Waking up from Blog Hibernation

Well, hello!  Long time no blog, I suppose the saying goes.  There has been a lot of upheaval for the two of us since our last blog post, and all good things.  In October, my coworker put in her two-weeks notice.  After a two-and-a-half month long application process, I was promoted to her position, bringing me up to full-time permanent status after spending three years as a part-time temporary employee.  Then in January, Paul’s supervisor put in his two-week’s notice, leading to Paul being offered the promotion (he, of course, accepted), and starting his new job just last week. So big changes in the TC Farmhouse household!  We are very thankful for the financial stability these changes will provide, helping us get closer to achieving our goals on the house.

We are just a few weeks past our one year anniversary of owning this house .  Kind of crazy, huh?  So much has happened in the past year, I thought I’d do a bit of a retrospective as a way to get back into the swing of blogging again.  Let’s take a journey to the past and see where it all started — and where we are now.

Curb Appeal

What has now become known as the Twin Cities Farmhouse was, prior to our purchase, an abandoned short-sale house.  We believe the previous owner moved out in the spring of 2010, and the place was in pretty rough shape, to say the least.  You’ll see this plenty throughout the “tour,” but it’s relatively apparent even when just looking from the curb.

Front of the farmhouse as it looked on the day of purchase, February 15, 2011.

Looks like an abandoned house, right? Mainly because it was.  Here’s what we look like a year later:

Better! Still needs some improvement. February 2012.

Work inventory:  After taking down the Christmas lights, raking up the leaves that were under the snow, landscaping along the front, re-roofing all but the front room roof (which we’ll do this spring), and painting the stucco, this is where we’re at a year later.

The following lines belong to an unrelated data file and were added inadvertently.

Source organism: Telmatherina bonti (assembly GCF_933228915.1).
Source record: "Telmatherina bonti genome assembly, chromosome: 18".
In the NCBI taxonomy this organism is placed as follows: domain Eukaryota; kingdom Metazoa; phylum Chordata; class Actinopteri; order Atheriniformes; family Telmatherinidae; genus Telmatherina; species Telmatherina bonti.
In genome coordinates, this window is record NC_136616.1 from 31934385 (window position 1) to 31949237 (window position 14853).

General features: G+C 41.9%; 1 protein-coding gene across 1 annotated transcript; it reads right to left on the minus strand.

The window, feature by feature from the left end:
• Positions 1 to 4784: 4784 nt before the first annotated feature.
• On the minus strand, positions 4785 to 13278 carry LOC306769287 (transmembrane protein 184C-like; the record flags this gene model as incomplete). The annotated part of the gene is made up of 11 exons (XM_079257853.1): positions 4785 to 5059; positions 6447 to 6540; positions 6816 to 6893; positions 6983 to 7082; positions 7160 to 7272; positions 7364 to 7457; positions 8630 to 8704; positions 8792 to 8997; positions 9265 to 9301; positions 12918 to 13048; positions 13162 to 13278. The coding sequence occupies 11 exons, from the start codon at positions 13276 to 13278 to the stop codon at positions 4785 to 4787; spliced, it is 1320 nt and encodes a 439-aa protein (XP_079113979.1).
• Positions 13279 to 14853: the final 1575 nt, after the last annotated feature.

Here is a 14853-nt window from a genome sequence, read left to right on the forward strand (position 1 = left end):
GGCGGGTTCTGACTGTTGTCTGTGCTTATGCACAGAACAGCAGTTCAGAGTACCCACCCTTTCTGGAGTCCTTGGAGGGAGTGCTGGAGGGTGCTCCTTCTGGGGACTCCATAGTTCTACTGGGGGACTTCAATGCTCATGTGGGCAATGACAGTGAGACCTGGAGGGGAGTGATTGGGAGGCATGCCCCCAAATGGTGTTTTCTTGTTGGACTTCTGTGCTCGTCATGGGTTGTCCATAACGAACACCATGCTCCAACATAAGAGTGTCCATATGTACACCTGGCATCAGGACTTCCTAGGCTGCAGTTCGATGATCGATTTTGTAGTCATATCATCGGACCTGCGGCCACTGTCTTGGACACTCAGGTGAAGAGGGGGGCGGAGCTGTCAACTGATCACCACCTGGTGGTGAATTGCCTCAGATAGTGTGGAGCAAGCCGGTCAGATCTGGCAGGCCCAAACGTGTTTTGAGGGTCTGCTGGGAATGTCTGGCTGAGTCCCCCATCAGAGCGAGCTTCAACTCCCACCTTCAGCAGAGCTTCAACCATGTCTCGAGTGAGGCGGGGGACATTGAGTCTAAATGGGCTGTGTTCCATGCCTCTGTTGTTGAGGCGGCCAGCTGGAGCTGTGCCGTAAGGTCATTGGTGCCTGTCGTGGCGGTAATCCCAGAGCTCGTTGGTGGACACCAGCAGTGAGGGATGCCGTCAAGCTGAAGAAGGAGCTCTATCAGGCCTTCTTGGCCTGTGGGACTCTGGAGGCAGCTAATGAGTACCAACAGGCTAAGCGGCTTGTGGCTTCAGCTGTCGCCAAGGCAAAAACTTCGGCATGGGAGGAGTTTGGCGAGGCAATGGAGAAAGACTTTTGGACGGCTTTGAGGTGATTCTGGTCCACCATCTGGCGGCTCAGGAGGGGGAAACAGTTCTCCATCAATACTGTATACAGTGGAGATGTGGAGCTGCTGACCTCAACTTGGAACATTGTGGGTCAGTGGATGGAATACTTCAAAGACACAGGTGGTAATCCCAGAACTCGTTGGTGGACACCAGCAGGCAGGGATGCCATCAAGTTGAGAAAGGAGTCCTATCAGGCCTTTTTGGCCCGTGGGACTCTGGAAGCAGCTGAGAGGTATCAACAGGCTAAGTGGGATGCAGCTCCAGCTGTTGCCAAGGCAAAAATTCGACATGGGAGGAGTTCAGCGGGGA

To do: Still to do on this part of the house is finishing the fascia, redoing the soffit, re-roofing the front room, adding gutters, and doing some more landscaping to up the curb appeal. Looking farther out, we’re eventually going to need to replace the concrete stoop/railings, replace the basement windows, redo the trim on the front room windows, take down the juniper tree (it is pretty raggedy and leans toward the house, eep), replace the chain-link fence to the north (I’m thinking a picket fence might be nice), and add a path of some sort for people to come to the front door.

The Kitchen

Oh kitchen.  So much potential, none of it realized, when we bought this place last year. Old cabinets, dated vinyl flooring and half-stripped wainscoting were the reality of this room in 2011.

Kitchen back in February 2011. Ew.

Until we tore it all out.

The kitchen in its current state.

Work inventory: Over the course of the past year, we removed the cabinetry/fixtures, wainscoting (to be re-installed later), plaster walls/ceiling, insulation, a remnant chimney behind the wall, plumbing, completely out-of-date wiring, layers of vinyl flooring to uncover a maple floor, and two old, broken, rotting windows.  We have replaced both windows, had drain/vent plumbing installed, fixed some rotted subfloor, procured new cabinetry, and are in the process of refurbishing the maple floor.

To do: We still have to rewire, put in supply plumbing, insulate, install and paint drywall, install the wainscoting and window/door trim, and install new cabinetry/fixtures.  It’s shocking to see all we’ve accomplished in this room, and while I recognize that we still have a ton to do, I’m really excited about getting this kitchen to a place where people will actually want to prepare food.

The Bathroom

This house is technically a one-bathroom house, assuming you exclude the demon-spawn bathroom in the basement (which we have since removed. More on that in my Basement section of the post). This one bathroom is off the kitchen, and when we bought the house last year, this was what we were working with:

Tiny, dated, generally unusable bathroom, February 2011.

The size of this bathroom was approximately 4.5 feet width and 6 feet deep.  We kind of felt like we could do better for the space in which we’d need to spend our getting-ready time in the morning (well, at least I felt that way), so we tore down the entire room:

Bye-bye bathroom!

And built a new, twice-as-large one:

Bathroom when it was first constructed, late 2011.